Stephen Gray, The Protectors: A Journey though Whitefella Past.Stephen Gray Stephen Gray can refer to:
Stephen Gray invites us to contemplate the moral ambiguities of the protectionist policies and practices imposed upon Aboriginal people for much of the twentieth century. Combining historical narrative and biographical snippets with anecdote and personal reminiscence rem·i·nis·cence
1. The act or process of recollecting past experiences or events.
2. An experience or event recollected: "Her mind seemed wholly taken up with reminiscences of past gaiety" , he recounts the careers of three senior administrators of Aboriginal affairs in the Northern Territory (Baldwin Spencer
Winston Baldwin Spencer (born October 8, 1948) is the prime minister of Antigua and Barbuda. , Cecil Cook, and Harry Giese), a Commonwealth minister (Paul Hasluck Sir Paul Meernaa Caedwalla Hasluck, KG, GCMG, GCVO (1 April 1905–9 January 1993), Australian historian, public servant and politician, and 17th Governor-General of Australia, was born in Fremantle, Western Australia, into a family of Salvationists, whose values he retained ), a patrol officer (Colin Macleod) and several missionaries. These men, he argues, were impelled by motives both benign and malign, though the consequences of their actions were, almost without exception, disastrous for Aboriginal people. The argument is delivered in an easily accessible style, which owes more to Gray's vocation as a novelist than to his other career as a legal scholar. His book is a welcome contribution to post-Apology and post-Intervention debate over Indigenous affairs.
That said, the book is not without problems. Gray is as much concerned about the moral ambiguity of his own endeavours to understand the motives of the perpetrators of injustice as about the moral ambiguities of their actions. He constantly frets over the possibility that this might take him over to the dark side, rendering blameless blame·less
Free of blame or guilt; innocent.
blame those who bear a burden of guilt. He frequently repeats the aphorism aphorism (ăf`ərĭz'əm), short, pithy statement of an evident truth concerned with life or nature; distinguished from the axiom because its truth is not capable of scientific demonstration. tout comprendre c'est tout pardonner. The point is pertinent, but Gray's fretting is excessive. The aphorism is not to be taken literally. Understanding everything is as far beyond human accomplishment as forgiving everything. Understanding and forgiveness may well be closely allied, but it is only after making a strenuous effort to understand that we attain a secure position from which to criticise. Gray himself comes to this conclusion, but his continual rubbing the sore of his own possible complicity in whitewashing the past is needless and self-indulgent. Or perhaps he is merely adopting the persona of a concerned but uncertain individual, the better to draw the empathy of his readers.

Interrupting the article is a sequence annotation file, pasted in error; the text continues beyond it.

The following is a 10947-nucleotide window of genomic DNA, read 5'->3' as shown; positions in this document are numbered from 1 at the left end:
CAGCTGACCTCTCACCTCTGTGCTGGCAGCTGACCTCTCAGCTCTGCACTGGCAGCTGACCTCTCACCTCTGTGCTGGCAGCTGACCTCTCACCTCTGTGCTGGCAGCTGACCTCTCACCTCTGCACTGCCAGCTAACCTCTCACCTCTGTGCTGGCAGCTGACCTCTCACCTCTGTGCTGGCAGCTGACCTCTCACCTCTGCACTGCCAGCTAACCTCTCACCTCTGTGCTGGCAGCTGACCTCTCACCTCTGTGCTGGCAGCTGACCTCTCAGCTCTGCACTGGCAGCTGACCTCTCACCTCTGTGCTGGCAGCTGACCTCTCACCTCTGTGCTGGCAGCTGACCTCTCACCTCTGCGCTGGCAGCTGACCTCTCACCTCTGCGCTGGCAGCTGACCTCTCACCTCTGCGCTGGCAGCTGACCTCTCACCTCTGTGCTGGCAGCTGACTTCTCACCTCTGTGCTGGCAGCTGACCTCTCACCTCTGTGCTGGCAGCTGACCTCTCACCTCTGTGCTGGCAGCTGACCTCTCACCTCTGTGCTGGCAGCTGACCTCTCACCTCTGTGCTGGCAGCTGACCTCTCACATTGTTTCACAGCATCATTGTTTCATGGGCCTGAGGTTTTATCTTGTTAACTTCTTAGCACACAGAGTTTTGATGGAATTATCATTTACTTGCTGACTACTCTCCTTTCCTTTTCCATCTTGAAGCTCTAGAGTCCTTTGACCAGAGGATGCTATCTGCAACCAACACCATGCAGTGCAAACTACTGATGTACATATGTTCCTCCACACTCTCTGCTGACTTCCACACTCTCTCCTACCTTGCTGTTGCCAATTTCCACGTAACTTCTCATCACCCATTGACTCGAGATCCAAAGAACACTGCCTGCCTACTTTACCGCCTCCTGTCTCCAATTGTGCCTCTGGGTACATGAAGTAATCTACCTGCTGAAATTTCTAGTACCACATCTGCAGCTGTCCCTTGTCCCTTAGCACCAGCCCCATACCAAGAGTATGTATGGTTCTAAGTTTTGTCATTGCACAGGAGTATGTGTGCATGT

Yet the problem goes deeper. Gray writes as if his 'journey through whitefella past' takes him into hitherto unexplored territory. In fact, enquiries into the moral ambivalences of settler Australian attitudes and policies toward the Indigenous peoples have long been a staple of Aboriginal history. C.D. Rowley's 1970 trilogy on Aboriginal policy and practice, which could fairly be regarded as the foundational text of the sub-discipline, pivoted on those ambivalences. Later scholars such as Tim Rowse have made such ambivalences the foci of their enquiries. It is true that we have also had 'History Wars', with some protagonists on either side affecting a stance of moral certitude cer·ti·tude